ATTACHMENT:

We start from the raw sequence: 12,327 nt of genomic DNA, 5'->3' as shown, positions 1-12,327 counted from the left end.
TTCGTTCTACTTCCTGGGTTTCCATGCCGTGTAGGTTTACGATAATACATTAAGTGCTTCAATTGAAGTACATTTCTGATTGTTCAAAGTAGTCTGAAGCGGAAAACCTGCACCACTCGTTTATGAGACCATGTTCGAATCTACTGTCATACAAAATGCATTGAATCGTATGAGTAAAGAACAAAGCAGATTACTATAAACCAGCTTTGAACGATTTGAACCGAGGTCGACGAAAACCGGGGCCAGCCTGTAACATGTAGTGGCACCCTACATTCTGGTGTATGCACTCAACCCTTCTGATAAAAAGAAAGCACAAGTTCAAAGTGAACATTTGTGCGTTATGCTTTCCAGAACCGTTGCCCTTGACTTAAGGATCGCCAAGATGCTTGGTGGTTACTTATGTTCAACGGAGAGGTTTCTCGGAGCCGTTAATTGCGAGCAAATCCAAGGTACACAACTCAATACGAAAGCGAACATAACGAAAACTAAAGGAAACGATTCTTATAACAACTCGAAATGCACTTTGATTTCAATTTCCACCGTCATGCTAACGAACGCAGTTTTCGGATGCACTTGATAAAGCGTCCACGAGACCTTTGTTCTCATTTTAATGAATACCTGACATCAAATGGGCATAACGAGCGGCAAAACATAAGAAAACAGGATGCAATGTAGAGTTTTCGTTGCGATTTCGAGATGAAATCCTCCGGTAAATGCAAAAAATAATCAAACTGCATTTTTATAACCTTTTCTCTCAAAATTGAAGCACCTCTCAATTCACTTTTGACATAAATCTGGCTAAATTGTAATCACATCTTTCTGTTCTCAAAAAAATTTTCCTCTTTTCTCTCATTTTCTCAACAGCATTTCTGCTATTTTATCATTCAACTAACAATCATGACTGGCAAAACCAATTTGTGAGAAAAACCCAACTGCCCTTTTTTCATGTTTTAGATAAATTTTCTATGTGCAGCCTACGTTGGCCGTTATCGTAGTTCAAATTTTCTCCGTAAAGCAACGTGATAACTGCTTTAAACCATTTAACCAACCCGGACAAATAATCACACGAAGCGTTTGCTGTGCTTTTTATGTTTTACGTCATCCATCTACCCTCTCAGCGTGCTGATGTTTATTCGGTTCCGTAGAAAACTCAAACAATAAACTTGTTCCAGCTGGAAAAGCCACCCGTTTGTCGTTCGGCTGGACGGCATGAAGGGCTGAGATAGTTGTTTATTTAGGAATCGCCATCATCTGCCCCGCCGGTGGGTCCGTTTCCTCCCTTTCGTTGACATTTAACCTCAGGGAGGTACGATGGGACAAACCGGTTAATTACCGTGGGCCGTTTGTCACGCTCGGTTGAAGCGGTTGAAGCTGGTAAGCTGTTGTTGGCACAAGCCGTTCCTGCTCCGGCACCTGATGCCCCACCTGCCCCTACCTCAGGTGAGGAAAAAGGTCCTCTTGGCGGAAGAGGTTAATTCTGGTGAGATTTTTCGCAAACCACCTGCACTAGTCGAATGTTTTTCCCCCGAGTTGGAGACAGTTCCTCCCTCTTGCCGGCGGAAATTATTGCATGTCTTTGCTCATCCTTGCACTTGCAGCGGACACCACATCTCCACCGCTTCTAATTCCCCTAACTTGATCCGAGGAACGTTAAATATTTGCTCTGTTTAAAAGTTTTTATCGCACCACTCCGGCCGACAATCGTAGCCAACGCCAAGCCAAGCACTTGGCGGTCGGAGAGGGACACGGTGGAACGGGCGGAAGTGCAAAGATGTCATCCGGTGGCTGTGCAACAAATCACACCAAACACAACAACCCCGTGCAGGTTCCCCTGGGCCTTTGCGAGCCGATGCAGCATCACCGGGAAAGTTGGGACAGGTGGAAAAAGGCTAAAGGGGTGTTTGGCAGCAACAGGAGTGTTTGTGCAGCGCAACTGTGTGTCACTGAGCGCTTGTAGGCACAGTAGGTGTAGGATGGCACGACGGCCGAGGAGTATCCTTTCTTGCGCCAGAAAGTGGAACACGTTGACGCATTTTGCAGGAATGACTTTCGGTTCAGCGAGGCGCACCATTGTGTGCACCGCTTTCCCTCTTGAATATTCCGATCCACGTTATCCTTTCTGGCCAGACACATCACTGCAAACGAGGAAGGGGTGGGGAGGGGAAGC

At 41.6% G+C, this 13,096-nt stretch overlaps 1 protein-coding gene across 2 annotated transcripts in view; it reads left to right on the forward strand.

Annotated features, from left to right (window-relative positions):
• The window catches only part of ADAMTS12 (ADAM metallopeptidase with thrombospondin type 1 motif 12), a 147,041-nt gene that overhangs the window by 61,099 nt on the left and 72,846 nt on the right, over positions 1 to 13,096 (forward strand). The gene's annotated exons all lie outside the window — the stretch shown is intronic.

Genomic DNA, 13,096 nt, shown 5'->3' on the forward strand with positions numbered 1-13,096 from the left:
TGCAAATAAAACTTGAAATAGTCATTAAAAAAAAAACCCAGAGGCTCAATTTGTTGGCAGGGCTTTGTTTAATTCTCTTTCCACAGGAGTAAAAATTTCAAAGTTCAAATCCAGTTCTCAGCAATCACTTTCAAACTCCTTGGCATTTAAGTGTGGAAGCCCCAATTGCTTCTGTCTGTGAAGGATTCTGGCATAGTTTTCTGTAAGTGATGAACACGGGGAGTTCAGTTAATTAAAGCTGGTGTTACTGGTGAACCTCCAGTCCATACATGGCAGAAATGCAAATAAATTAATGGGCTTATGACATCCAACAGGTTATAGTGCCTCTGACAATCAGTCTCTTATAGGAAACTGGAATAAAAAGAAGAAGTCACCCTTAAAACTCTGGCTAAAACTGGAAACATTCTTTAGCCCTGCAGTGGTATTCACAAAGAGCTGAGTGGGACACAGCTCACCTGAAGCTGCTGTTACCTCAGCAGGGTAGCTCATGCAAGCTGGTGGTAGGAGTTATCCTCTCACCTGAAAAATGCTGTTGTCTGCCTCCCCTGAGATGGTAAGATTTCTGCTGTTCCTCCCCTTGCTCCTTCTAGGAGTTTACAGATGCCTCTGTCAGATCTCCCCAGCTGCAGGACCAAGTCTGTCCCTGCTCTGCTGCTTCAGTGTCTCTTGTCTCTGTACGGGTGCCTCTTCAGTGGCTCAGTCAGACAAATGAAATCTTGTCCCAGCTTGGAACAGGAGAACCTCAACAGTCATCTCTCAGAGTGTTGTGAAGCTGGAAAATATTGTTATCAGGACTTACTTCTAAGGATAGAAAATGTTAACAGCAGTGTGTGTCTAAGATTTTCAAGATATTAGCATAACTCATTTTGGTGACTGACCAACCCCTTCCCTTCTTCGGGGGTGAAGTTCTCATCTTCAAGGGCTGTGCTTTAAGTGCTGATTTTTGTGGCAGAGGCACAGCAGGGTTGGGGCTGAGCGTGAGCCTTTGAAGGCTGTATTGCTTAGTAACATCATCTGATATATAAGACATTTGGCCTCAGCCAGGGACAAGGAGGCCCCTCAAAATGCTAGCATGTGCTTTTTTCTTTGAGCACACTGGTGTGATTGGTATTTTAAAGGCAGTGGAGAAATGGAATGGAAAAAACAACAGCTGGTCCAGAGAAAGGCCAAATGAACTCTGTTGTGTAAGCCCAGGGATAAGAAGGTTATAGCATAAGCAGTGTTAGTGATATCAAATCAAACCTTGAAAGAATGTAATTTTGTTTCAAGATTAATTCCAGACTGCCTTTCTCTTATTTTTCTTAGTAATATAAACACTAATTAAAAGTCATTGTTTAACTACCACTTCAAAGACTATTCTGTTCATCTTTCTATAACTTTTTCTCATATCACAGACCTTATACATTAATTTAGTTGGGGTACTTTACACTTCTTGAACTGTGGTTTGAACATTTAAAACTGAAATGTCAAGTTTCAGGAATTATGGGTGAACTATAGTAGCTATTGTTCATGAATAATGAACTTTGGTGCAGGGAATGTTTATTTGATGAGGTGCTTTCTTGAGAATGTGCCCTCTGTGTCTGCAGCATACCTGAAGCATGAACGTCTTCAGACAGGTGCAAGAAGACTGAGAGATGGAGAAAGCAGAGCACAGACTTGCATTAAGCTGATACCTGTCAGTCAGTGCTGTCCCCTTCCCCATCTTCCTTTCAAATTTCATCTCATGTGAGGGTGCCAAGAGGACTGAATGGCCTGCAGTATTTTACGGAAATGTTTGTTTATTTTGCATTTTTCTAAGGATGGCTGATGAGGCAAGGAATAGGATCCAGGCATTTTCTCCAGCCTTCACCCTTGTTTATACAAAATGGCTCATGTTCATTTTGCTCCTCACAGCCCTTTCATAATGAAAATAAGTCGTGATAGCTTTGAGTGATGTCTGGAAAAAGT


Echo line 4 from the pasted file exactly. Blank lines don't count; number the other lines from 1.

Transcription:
Annotated features, from left to right (window-relative positions):